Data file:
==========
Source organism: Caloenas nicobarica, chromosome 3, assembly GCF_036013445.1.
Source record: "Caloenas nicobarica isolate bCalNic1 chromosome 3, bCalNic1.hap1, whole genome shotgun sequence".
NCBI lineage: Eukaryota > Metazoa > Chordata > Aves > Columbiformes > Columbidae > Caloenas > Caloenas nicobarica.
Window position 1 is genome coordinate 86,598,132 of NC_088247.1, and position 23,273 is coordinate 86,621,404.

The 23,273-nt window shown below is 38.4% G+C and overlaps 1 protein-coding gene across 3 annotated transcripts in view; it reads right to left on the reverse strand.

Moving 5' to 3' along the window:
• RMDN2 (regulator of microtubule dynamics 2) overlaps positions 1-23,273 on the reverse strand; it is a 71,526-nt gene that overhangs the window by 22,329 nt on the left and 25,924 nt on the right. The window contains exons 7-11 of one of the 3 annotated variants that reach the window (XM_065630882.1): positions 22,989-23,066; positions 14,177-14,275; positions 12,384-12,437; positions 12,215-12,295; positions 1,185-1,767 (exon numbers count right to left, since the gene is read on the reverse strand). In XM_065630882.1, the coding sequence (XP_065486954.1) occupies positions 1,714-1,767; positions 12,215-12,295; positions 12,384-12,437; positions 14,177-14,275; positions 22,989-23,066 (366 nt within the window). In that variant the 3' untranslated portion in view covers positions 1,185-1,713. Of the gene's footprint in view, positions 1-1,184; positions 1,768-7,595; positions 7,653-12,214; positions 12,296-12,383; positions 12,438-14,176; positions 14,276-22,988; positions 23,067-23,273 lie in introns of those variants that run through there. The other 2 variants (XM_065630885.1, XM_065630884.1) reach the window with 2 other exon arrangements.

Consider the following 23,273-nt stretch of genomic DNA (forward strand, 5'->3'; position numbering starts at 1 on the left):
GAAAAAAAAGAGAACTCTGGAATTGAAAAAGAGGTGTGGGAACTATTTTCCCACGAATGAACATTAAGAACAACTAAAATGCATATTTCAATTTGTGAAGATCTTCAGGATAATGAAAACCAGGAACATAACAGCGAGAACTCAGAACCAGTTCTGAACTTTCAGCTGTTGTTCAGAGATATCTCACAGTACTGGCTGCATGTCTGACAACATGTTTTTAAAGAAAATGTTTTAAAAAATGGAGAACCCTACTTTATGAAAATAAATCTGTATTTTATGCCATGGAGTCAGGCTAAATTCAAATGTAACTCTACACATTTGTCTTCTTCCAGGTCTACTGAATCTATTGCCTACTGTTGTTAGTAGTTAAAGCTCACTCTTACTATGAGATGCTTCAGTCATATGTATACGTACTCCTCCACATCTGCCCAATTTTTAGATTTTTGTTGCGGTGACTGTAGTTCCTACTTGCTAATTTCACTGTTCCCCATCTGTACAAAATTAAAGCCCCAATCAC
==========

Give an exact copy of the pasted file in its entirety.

Source organism: Caloenas nicobarica, chromosome 3, assembly GCF_036013445.1.
Source record: "Caloenas nicobarica isolate bCalNic1 chromosome 3, bCalNic1.hap1, whole genome shotgun sequence".
NCBI lineage: Eukaryota > Metazoa > Chordata > Aves > Columbiformes > Columbidae > Caloenas > Caloenas nicobarica.
Window position 1 is genome coordinate 86,598,132 of NC_088247.1, and position 23,273 is coordinate 86,621,404.

The 23,273-nt window shown below is 38.4% G+C and overlaps 1 protein-coding gene across 3 annotated transcripts in view; it reads right to left on the reverse strand.

Moving 5' to 3' along the window:
• RMDN2 (regulator of microtubule dynamics 2) overlaps positions 1-23,273 on the reverse strand; it is a 71,526-nt gene that overhangs the window by 22,329 nt on the left and 25,924 nt on the right. The window contains exons 7-11 of one of the 3 annotated variants that reach the window (XM_065630882.1): positions 22,989-23,066; positions 14,177-14,275; positions 12,384-12,437; positions 12,215-12,295; positions 1,185-1,767 (exon numbers count right to left, since the gene is read on the reverse strand). In XM_065630882.1, the coding sequence (XP_065486954.1) occupies positions 1,714-1,767; positions 12,215-12,295; positions 12,384-12,437; positions 14,177-14,275; positions 22,989-23,066 (366 nt within the window). In that variant the 3' untranslated portion in view covers positions 1,185-1,713. Of the gene's footprint in view, positions 1-1,184; positions 1,768-7,595; positions 7,653-12,214; positions 12,296-12,383; positions 12,438-14,176; positions 14,276-22,988; positions 23,067-23,273 lie in introns of those variants that run through there. The other 2 variants (XM_065630885.1, XM_065630884.1) reach the window with 2 other exon arrangements.

Consider the following 23,273-nt stretch of genomic DNA (forward strand, 5'->3'; position numbering starts at 1 on the left):
GAAAAAAAAGAGAACTCTGGAATTGAAAAAGAGGTGTGGGAACTATTTTCCCACGAATGAACATTAAGAACAACTAAAATGCATATTTCAATTTGTGAAGATCTTCAGGATAATGAAAACCAGGAACATAACAGCGAGAACTCAGAACCAGTTCTGAACTTTCAGCTGTTGTTCAGAGATATCTCACAGTACTGGCTGCATGTCTGACAACATGTTTTTAAAGAAAATGTTTTAAAAAATGGAGAACCCTACTTTATGAAAATAAATCTGTATTTTATGCCATGGAGTCAGGCTAAATTCAAATGTAACTCTACACATTTGTCTTCTTCCAGGTCTACTGAATCTATTGCCTACTGTTGTTAGTAGTTAAAGCTCACTCTTACTATGAGATGCTTCAGTCATATGTATACGTACTCCTCCACATCTGCCCAATTTTTAGATTTTTGTTGCGGTGACTGTAGTTCCTACTTGCTAATTTCACTGTTCCCCATCTGTACAAAATTAAAGCCCCAATCAC